Food and Water
In the wild, hedgehogs are insect-eating mammals. High-quality cat food—supplemented with mealworms, crickets, and other treats—used to be the go-to food choice for pet hedgehogs. Nowadays, the pet industry sells high-quality hedgehog food that provides the exact nutrients your prickly pet needs. If you choose to feed it cat food, make sure it is a grain-free variety.
Being that hedgehogs are nocturnal animals, you will need to feed it at night when it is most active. Scheduled evening feedings are your best bet, once or twice a night. Give it food in the early evening and again in the late evening, if you are still awake. Although most hedgehogs are fine with one feeding per day.
African pygmy hedgehogs love mealworms. When using them as a food item, make sure you gut-load or feed the insects a quality diet (fruit, vegetables, and dog food) before feeding it to your hedgehog.
Hedgehogs also like chasing and eating crickets (which should also be gut-loaded). This action mimics their foraging efforts in the wild and provides mental stimulation for captive hedgehogs. Provide small amounts of hard-boiled egg, baby food, or fruit as occasional treats.
Supply water in either a water bottle with a metal tip for drinking or in a small bowl. Some young pets may need both until they get used to using the bottle. Whatever you choose, make sure to change your hedgehog's water daily and check that the bottle tip is working.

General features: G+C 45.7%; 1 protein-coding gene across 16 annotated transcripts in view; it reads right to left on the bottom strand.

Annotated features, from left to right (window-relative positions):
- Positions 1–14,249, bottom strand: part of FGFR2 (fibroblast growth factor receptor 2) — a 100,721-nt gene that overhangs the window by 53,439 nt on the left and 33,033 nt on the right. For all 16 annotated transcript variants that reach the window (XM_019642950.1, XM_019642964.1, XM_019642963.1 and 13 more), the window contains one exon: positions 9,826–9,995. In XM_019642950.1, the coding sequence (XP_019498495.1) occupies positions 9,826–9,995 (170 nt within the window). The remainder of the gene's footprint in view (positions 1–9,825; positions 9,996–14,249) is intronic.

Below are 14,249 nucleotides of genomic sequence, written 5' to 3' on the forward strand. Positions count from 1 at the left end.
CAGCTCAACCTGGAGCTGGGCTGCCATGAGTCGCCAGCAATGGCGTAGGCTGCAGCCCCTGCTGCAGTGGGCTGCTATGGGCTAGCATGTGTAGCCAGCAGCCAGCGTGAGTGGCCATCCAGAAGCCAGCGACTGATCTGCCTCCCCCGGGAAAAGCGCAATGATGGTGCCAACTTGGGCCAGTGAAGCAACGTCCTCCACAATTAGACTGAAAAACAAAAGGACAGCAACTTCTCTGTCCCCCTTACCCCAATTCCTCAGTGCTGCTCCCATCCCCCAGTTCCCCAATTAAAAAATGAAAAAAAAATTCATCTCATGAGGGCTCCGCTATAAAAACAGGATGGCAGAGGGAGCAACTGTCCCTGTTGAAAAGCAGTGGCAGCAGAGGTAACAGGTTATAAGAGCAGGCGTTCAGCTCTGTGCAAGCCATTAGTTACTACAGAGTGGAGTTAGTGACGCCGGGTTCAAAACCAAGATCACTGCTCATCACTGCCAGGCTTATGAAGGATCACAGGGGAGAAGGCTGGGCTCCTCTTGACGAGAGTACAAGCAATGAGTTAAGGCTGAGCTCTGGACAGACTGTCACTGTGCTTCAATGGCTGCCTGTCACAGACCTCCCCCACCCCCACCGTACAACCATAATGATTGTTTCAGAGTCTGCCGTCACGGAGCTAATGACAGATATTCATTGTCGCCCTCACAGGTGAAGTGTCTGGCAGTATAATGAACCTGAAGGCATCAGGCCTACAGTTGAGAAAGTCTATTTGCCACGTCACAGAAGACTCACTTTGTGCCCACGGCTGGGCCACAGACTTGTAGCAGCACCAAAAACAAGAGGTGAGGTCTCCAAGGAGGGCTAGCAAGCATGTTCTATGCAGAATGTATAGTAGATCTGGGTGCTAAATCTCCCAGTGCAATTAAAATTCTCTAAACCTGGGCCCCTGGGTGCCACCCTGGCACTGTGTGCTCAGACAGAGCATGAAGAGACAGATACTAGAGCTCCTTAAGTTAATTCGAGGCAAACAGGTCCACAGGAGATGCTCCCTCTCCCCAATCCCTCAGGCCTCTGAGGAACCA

Common Health Problems
Obesity is a common problem in pet hedgehogs (usually resulting from too many treats). You can avoid skin problems, ear mites, and respiratory conditions if you regularly clean your pet's enclosure.
Hedgehogs are susceptible to a genetic condition called wobbly hedgehog syndrome, which causes progressive paralysis. It can occur at any age and may make your hedgehog appear to have wobbly hindquarters.
Since African pygmies have protruding eyes, these creatures are more prone to eye injuries or irritation. If you see your pet pawing at its eyes or holding an eyelid closed, plan a trip to the vet.
Is It Legal to Own a Pet African Pygmy Hedgehog
Hedgehogs are legal in most of the United States. Unfortunately, hedgehogs are still illegal or restricted in California, Georgia, Hawaii, Pennsylvania, and New York City. New Jersey and Wisconsin require a permit or a certificate of health to own one.
These restrictions were likely enacted due to the ability of some hedgehog species to carry foot and mouth disease, a highly contagious condition of cloven-hooved animals. Also, they can become invasive pests if introduced into the wild where they don't naturally occur.
Purchasing Your African Pygmy Hedgehog
Instead of buying your spiny pet from a store, look for a reputable breeder. Look for someone who breeds for sound temperament and handles their young regularly. Young hedgehogs are easier to hand tame if you can get one at 6 to 8 weeks of age. The average price can range anywhere from $75 to $250.
Look for an animal with bright eyes, clear nostrils, and healthy skin, quills, and fur. Beware of flaky skin, missing spines, or discharge around the eyes or nose. Also, make sure the hedgehog has a good body condition—not too thin, not too heavy—and shows no evidence of diarrhea. Check around its legs and watch its hindquarter movement for signs of obesity or wobbly hedgehog syndrome.